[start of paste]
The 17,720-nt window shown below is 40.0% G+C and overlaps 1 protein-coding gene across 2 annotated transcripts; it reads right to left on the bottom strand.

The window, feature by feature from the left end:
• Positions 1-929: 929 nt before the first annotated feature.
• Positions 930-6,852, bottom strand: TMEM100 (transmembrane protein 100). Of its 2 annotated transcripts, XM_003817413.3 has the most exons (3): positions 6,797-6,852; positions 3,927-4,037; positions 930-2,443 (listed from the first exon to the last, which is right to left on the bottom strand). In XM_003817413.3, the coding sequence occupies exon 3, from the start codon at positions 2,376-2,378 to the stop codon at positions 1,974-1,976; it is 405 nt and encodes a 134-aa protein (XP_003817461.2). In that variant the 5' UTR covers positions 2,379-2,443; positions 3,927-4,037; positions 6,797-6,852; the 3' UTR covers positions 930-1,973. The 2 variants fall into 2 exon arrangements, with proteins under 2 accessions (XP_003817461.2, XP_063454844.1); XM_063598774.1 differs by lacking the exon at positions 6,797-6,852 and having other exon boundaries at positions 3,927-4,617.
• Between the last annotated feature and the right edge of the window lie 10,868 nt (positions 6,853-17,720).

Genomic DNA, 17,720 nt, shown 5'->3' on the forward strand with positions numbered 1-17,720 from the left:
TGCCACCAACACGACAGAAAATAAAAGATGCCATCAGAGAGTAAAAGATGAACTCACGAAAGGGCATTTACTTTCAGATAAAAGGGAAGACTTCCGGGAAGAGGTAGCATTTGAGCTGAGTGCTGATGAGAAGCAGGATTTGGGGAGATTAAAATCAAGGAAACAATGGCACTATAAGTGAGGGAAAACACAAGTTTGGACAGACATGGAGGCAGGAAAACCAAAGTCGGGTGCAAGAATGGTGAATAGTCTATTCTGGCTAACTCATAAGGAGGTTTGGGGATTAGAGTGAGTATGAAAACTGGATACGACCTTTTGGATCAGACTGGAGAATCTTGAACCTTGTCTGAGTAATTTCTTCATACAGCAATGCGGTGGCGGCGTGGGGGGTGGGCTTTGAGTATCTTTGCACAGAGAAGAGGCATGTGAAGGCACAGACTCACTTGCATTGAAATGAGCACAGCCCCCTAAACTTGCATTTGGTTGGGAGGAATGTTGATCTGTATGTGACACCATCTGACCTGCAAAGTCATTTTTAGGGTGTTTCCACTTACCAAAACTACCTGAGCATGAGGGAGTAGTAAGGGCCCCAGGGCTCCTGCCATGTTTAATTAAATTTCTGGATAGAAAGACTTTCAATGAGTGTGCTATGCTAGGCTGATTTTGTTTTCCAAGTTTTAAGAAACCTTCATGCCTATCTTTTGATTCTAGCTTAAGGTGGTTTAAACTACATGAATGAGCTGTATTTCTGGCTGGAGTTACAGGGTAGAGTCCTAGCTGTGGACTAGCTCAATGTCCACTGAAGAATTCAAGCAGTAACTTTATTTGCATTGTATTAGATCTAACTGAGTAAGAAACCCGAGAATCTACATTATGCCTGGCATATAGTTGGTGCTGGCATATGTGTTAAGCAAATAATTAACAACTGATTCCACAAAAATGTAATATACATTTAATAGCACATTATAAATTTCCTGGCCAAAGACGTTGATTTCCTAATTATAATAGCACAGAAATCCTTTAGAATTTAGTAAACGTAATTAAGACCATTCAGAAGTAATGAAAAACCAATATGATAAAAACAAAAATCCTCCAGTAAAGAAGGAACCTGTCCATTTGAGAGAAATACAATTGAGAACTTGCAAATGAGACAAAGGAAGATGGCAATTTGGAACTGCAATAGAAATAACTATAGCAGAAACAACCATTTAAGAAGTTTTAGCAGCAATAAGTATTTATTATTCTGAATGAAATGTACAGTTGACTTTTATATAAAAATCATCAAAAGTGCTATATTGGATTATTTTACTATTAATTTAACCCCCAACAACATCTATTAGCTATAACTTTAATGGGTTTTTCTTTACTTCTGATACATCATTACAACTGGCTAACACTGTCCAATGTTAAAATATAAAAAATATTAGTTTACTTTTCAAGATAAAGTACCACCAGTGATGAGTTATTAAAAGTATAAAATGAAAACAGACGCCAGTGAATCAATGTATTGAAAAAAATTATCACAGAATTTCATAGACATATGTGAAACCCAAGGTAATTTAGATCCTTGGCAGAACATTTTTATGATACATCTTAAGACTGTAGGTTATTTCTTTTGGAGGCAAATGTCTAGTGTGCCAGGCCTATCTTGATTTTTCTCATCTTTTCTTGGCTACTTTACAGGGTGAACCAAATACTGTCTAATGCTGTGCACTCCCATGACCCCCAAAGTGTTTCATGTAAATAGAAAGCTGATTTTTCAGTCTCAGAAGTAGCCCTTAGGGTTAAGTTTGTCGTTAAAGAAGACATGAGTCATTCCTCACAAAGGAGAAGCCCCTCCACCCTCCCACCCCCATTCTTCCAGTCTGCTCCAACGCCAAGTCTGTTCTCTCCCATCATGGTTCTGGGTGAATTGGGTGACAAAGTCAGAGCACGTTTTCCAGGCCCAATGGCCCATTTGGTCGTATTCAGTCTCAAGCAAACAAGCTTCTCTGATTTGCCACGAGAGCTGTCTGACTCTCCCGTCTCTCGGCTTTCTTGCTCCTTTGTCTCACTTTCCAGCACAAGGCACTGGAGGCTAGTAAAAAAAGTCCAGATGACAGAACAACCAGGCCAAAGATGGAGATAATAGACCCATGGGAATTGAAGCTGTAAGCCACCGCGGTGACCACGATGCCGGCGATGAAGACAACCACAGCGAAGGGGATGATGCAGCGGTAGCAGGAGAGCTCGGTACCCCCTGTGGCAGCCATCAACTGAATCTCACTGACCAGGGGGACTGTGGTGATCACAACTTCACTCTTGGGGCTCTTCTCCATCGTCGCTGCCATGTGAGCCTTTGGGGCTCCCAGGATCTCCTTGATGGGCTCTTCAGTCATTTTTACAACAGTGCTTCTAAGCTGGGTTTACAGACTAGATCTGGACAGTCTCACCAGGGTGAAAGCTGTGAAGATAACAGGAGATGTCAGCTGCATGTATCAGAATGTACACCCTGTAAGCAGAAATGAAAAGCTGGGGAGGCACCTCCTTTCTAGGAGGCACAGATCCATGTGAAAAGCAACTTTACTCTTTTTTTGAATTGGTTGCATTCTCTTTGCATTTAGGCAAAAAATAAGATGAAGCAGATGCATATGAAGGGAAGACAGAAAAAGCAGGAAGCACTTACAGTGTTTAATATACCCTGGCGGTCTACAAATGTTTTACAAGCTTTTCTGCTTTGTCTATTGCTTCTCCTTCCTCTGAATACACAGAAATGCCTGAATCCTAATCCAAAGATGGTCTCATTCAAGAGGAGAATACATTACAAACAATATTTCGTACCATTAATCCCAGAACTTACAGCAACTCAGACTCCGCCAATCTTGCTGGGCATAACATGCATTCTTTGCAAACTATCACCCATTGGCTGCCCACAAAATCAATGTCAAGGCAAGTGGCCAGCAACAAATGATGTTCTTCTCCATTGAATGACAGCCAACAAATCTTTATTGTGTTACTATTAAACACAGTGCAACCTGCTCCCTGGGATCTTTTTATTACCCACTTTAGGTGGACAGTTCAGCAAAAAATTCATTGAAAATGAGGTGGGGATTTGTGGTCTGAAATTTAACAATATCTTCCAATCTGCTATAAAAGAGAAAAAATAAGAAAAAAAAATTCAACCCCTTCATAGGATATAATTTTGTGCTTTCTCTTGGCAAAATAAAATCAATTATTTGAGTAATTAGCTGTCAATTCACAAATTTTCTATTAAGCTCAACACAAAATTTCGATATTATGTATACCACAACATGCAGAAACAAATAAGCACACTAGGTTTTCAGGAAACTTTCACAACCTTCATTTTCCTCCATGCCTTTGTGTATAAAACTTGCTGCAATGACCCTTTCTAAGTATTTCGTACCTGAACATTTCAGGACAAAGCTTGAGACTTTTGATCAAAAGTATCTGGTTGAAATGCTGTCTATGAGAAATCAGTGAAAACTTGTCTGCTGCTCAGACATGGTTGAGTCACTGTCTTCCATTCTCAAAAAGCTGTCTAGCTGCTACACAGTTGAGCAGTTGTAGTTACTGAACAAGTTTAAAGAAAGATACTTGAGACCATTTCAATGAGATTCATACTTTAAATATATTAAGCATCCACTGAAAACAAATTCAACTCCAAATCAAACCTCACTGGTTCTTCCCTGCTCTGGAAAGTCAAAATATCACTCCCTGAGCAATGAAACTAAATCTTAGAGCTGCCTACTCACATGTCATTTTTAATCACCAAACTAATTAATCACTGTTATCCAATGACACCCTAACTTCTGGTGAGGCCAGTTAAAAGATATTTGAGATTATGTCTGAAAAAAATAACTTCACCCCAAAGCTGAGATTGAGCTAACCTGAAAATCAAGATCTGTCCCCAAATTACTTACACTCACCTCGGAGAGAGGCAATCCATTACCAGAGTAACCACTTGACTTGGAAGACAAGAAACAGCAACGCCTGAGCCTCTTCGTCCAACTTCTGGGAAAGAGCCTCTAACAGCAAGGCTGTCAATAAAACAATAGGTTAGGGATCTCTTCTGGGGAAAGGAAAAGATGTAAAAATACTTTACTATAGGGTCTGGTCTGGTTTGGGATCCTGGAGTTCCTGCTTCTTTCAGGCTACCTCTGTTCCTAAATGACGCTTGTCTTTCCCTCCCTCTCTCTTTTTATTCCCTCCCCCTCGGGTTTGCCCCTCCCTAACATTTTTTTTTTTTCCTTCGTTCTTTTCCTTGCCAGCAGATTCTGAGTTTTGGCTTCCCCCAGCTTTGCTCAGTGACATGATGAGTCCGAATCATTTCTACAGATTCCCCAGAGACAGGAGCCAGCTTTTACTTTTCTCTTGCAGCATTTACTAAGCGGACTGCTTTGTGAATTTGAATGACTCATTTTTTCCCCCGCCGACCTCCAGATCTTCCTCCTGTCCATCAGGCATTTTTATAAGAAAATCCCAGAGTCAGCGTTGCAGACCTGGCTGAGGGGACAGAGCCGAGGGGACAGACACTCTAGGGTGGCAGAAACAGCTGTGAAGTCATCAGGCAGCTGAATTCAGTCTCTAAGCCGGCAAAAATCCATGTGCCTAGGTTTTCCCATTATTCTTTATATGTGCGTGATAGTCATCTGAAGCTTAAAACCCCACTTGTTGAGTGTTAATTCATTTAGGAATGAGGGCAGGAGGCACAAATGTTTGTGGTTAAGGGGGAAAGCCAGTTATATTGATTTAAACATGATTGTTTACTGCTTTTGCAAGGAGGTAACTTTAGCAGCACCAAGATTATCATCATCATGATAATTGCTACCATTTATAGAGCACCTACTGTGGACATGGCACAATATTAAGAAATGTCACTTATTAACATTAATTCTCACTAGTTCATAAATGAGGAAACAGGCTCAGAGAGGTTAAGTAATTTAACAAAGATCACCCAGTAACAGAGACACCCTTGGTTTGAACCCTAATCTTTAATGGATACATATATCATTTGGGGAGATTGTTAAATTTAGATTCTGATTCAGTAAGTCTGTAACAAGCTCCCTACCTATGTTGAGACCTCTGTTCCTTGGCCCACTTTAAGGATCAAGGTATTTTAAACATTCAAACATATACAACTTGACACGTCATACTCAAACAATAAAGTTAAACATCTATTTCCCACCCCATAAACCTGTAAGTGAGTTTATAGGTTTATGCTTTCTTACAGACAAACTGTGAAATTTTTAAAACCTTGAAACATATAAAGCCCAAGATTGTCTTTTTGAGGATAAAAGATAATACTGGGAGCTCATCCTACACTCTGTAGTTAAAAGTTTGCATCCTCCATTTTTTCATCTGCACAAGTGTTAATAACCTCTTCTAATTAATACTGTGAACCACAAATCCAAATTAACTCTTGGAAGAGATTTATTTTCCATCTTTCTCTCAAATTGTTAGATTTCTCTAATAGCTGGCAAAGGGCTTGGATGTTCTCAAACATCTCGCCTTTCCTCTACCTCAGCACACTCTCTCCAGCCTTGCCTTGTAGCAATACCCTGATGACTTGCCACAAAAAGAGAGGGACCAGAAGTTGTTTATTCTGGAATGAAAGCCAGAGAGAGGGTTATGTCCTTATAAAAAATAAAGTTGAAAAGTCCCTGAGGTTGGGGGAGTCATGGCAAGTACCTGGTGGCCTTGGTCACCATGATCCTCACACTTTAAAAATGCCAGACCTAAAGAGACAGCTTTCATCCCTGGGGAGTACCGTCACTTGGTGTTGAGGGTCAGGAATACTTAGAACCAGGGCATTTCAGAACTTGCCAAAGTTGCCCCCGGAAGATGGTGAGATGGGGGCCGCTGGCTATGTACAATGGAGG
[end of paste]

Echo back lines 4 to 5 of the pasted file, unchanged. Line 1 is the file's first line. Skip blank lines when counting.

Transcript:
• Positions 930-6,852, bottom strand: TMEM100 (transmembrane protein 100). Of its 2 annotated transcripts, XM_003817413.3 has the most exons (3): positions 6,797-6,852; positions 3,927-4,037; positions 930-2,443 (listed from the first exon to the last, which is right to left on the bottom strand). In XM_003817413.3, the coding sequence occupies exon 3, from the start codon at positions 2,376-2,378 to the stop codon at positions 1,974-1,976; it is 405 nt and encodes a 134-aa protein (XP_003817461.2). In that variant the 5' UTR covers positions 2,379-2,443; positions 3,927-4,037; positions 6,797-6,852; the 3' UTR covers positions 930-1,973. The 2 variants fall into 2 exon arrangements, with proteins under 2 accessions (XP_003817461.2, XP_063454844.1); XM_063598774.1 differs by lacking the exon at positions 6,797-6,852 and having other exon boundaries at positions 3,927-4,617.
• Between the last annotated feature and the right edge of the window lie 10,868 nt (positions 6,853-17,720).